This one is also helping both Jane and me…a home traction for lower back that ought to be safe if used as directed. It’s from Teeter, the people that make the inverse table hanging thingie, so I figured it had to be other than a crackpot gadget. It’s far less expensive, about 50.00; you have to lie on your back on the floor with feet on a chair, knees bent as if you were sitting. You thread this roller thingie onto your legs, you take hold of the handles and push down, and simultaneously try to relax your back (not easy!) You hold for about half a minute, then release half a minute, and repeat this several times. You don’t feel pressure in your back, or not much of anywhere, but it is providing a little bit what hanging upside down would do, without the stress on the rest of your body and accumulation of blood in your brain.
I’m not as agile as I used to be, so I ask Jane’s help to arrange the thingie. https://www.amazon.com/dp/B01G9GAA76?ref_=ams_ad_dp_asin_1
But it helps a lot. Upper leg pain is sometimes not hip pain, but lower back pain referred sideways; and in our cases, seems to be. It relieves it, and the unit is cheaper than one visit to the chiropractor to have much the same.
Here’s the recipe: coconut flour naan. The dough worked. I was able to create naan flats, pick them up and have them hang together, plus turn and lift with a spatula. And it tastes good. Oily, yes. We are now on the see-if-it-sticks-to-your-ribs test, meaning are you going to be hungry an hour after eating same. My sense is not. Accurate measure, as pointed out, is really helpful. Use a cup and tsp measure you can shave flat with the back of a knife: this assures there’s no visual trick in the measure.
Into a bowl put 3/4 cup coconut flour, 2 tablespoons psyllium powder, 1/2 tsp baking powder, 1 tsp salt.
In a 2-cup measuring cup put 1 1/2 cups ice water. Spoon in coconut oil (it’s a solid) until water level says 2 cups. This means you have 1/2 cup coconut oil. Extract it with a slotted spoon to heat-safe bowl and microwave it: 2 min should be enough to melt it. Fill cup rest of way to 2 cups water and microwave 3 minutes to boiling (depends on your microwave)—
Mix dough with paddle or stout spoon, until it develops rubbery resistance, then shape into a ball and let rise 5 minutes. Lay ball on board, bisect from 6 to 12, bisect again from 10 to 5, and again from two to seven, or thereabouts, which should give you six pie sections. Shape into balls. One by one flatten them like a tortilla, and fry in half a tsp of coconut oil in hot skillet. Give it plenty of time to brown before trying to flip it: when all edges are brown, that’s about time. Serve hot.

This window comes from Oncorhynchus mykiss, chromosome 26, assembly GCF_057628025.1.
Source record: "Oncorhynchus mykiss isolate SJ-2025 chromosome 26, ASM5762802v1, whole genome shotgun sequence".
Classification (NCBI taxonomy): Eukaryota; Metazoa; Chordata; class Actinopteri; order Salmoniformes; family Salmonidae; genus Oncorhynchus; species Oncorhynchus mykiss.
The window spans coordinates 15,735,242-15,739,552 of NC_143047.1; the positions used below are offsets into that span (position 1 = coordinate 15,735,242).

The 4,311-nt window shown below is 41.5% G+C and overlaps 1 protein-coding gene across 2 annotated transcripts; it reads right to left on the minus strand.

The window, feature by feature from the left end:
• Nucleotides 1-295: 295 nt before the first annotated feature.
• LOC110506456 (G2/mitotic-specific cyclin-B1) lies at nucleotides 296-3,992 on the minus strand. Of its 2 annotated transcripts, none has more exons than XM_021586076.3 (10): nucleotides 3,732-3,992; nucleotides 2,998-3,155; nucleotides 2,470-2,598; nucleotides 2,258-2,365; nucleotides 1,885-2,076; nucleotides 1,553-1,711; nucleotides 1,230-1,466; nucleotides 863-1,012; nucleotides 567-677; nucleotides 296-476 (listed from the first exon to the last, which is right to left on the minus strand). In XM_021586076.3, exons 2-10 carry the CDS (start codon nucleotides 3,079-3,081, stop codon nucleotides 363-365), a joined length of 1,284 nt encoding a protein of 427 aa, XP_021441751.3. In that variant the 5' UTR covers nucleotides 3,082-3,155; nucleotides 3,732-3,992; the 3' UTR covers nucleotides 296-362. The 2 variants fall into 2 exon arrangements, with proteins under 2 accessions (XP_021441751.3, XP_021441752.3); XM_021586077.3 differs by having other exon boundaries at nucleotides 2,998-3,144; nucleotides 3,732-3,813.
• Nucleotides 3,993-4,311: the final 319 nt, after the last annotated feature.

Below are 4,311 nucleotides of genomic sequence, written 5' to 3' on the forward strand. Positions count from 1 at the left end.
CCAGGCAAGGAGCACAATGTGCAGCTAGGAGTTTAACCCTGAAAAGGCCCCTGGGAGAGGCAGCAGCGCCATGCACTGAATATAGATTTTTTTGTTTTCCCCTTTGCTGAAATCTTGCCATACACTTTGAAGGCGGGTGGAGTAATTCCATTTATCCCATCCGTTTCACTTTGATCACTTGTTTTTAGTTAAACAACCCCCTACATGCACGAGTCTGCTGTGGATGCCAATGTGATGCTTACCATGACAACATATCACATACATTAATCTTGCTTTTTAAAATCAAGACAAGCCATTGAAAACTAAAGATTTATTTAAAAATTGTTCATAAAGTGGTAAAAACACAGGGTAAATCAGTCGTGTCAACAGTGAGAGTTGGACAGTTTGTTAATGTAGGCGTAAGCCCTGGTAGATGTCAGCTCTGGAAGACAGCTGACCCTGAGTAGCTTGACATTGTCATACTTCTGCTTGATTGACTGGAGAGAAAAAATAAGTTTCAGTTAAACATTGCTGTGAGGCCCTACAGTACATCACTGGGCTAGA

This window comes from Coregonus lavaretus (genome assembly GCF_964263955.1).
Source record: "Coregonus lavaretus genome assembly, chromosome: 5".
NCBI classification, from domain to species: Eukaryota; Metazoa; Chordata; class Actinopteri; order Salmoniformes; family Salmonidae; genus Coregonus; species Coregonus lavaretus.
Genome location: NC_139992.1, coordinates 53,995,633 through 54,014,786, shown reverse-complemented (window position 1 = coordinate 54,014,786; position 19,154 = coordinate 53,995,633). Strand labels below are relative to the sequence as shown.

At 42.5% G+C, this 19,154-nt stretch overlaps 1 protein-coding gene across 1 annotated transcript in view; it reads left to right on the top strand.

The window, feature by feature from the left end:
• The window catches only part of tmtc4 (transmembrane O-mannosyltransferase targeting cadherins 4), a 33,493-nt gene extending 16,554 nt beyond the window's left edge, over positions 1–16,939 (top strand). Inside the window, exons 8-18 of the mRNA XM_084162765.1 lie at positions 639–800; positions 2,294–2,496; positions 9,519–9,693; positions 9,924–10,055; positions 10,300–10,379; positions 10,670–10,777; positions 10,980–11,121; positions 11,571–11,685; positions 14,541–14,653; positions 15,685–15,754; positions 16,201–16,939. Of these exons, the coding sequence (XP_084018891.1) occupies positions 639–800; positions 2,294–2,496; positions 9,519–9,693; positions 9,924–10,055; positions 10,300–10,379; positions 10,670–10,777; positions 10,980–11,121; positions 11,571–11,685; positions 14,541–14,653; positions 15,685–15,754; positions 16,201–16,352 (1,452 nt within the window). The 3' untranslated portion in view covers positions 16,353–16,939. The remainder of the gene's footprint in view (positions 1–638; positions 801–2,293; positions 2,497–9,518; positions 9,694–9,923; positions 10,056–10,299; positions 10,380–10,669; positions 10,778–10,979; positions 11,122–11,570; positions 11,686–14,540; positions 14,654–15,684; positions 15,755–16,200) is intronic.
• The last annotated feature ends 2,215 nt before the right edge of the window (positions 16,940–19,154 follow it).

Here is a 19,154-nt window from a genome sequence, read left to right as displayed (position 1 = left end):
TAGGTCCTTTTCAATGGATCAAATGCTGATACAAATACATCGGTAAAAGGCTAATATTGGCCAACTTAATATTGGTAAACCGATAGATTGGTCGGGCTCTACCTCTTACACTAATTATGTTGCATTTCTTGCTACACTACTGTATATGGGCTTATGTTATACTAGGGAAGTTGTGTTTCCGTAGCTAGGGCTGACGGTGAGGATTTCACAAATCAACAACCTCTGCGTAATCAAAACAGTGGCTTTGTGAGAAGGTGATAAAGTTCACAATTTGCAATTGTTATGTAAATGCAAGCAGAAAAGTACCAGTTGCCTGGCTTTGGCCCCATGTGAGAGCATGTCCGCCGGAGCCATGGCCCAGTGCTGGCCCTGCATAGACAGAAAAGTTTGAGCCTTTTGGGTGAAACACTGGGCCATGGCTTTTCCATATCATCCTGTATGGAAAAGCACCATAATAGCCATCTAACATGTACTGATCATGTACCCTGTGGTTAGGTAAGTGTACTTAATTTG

You could drizzle a little no-cal pancake syrup, or add butter, or a little sugarfree jam. Or melted butter with garlic if you want to take it another direction.
It gets everything in the kitchen dirty, but the good news is if you have a sink with hot water and Dawn (cuts grease) it will rinse right off and leave very little for the dishwasher. Recipe serves 6. You’d only want one. It’s filling.
We ate 2. I cooked one more and am saving it in the fridge to see if it can reheat tomorrow for breakfast. I’m also saving one ball of dough in the fridge, for tomorrow, to see if it can be held in the fridge; and I’m freezing two dough balls, to see whether this is an option. I’ll let you know.
It tastes a little coconutty, not that much. Sort of like vaguely coconut flavored pancakes. Has a pancake texture.
And before Philcon.
I’ve found a recipe for coconut flour naan, and either it’s going to be bloody awful, or it’s going to help. If there’s one sin we both love it’s bread—and this recipe actually looks like it MIGHT be good. If it’s good, I may be able to convert it to other recipes.
Breakfast is the easiest meal for me myself, as I could eat bacon and eggs every meal for months and be happy, but even bacon and eggs for breakfast wears on Jane real fast. If we’re on strict Atkins, she personally (this is not saying for everybody) doesn’t suffer from cholesterol: long as she doesn’t do high carb, but eats proteins, she stays down. Me, I can eat most anything and remain immune. But—this has the promise of alternatives. I mean, even if it turns out coconut-flavored, I can cope with that.
Lunch and supper—well, we’re doing fairly ok for lunch in a mostly-lettuce chicken wrap…and supper is easy with most any meat and some cruciferous veggies or the like. But one thing we both know—there’s a time when the harm done by too much weight exceeds the harm of a pretty strict diet, and its inconvenience as well.
So tonight and tomorrow night, a little fling with chicken curry, but after that, we’re getting serious. I’ll let you know how this turns out and if the recipe’s any good. It’s scarily like cooking with coconut flour, coconut oil, and Metamucil, but (glug) if it turns out bread—it’s all good.
Shu’s trying to eat her bouquet of roses. Seishi wants to eat the ribbon.
What can I say? The cats are involved.
We’re going to be putting out Finity’s End in Closed Circle. And others. I’m going to talk with Betsy about putting out Merchanter’s Luck in e- book, too.
There is already a book planned to follow Alliance Rising. It happened when we realized we have story left over. But it doesn’t mean I’m not writing more Foreigner books. We’re just going to be writing MORE books.